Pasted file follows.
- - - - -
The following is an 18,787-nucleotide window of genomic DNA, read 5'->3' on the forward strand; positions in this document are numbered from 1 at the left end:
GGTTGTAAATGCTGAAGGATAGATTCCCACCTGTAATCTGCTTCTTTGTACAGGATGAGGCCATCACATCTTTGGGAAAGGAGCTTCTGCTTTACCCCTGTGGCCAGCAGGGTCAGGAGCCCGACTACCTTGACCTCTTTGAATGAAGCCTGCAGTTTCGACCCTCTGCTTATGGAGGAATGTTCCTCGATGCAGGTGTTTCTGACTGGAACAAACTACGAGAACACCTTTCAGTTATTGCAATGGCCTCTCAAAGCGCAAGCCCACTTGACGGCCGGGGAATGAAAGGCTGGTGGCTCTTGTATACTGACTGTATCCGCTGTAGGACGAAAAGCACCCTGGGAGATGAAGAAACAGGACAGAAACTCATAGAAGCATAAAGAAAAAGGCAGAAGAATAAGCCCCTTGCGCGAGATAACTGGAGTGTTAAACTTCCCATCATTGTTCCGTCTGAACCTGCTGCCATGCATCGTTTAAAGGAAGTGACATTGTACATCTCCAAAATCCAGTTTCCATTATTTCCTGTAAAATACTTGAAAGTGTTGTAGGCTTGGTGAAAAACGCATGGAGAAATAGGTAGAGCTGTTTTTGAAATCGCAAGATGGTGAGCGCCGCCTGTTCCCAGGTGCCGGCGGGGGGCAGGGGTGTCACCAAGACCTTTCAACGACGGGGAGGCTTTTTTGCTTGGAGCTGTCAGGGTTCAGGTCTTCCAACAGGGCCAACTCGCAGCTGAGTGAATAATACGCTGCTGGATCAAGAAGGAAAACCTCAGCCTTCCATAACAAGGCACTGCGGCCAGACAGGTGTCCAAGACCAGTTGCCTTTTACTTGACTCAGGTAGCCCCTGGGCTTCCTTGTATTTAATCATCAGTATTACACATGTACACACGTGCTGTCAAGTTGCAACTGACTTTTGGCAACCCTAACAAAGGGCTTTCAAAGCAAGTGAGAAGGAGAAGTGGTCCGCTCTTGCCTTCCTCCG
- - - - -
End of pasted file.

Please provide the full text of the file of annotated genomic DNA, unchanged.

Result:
The following is an 18,787-nucleotide window of genomic DNA, read 5'->3' on the forward strand; positions in this document are numbered from 1 at the left end:
GGTTGTAAATGCTGAAGGATAGATTCCCACCTGTAATCTGCTTCTTTGTACAGGATGAGGCCATCACATCTTTGGGAAAGGAGCTTCTGCTTTACCCCTGTGGCCAGCAGGGTCAGGAGCCCGACTACCTTGACCTCTTTGAATGAAGCCTGCAGTTTCGACCCTCTGCTTATGGAGGAATGTTCCTCGATGCAGGTGTTTCTGACTGGAACAAACTACGAGAACACCTTTCAGTTATTGCAATGGCCTCTCAAAGCGCAAGCCCACTTGACGGCCGGGGAATGAAAGGCTGGTGGCTCTTGTATACTGACTGTATCCGCTGTAGGACGAAAAGCACCCTGGGAGATGAAGAAACAGGACAGAAACTCATAGAAGCATAAAGAAAAAGGCAGAAGAATAAGCCCCTTGCGCGAGATAACTGGAGTGTTAAACTTCCCATCATTGTTCCGTCTGAACCTGCTGCCATGCATCGTTTAAAGGAAGTGACATTGTACATCTCCAAAATCCAGTTTCCATTATTTCCTGTAAAATACTTGAAAGTGTTGTAGGCTTGGTGAAAAACGCATGGAGAAATAGGTAGAGCTGTTTTTGAAATCGCAAGATGGTGAGCGCCGCCTGTTCCCAGGTGCCGGCGGGGGGCAGGGGTGTCACCAAGACCTTTCAACGACGGGGAGGCTTTTTTGCTTGGAGCTGTCAGGGTTCAGGTCTTCCAACAGGGCCAACTCGCAGCTGAGTGAATAATACGCTGCTGGATCAAGAAGGAAAACCTCAGCCTTCCATAACAAGGCACTGCGGCCAGACAGGTGTCCAAGACCAGTTGCCTTTTACTTGACTCAGGTAGCCCCTGGGCTTCCTTGTATTTAATCATCAGTATTACACATGTACACACGTGCTGTCAAGTTGCAACTGACTTTTGGCAACCCTAACAAAGGGCTTTCAAAGCAAGTGAGAAGGAGAAGTGGTCCGCTCTTGCCTTCCTCCG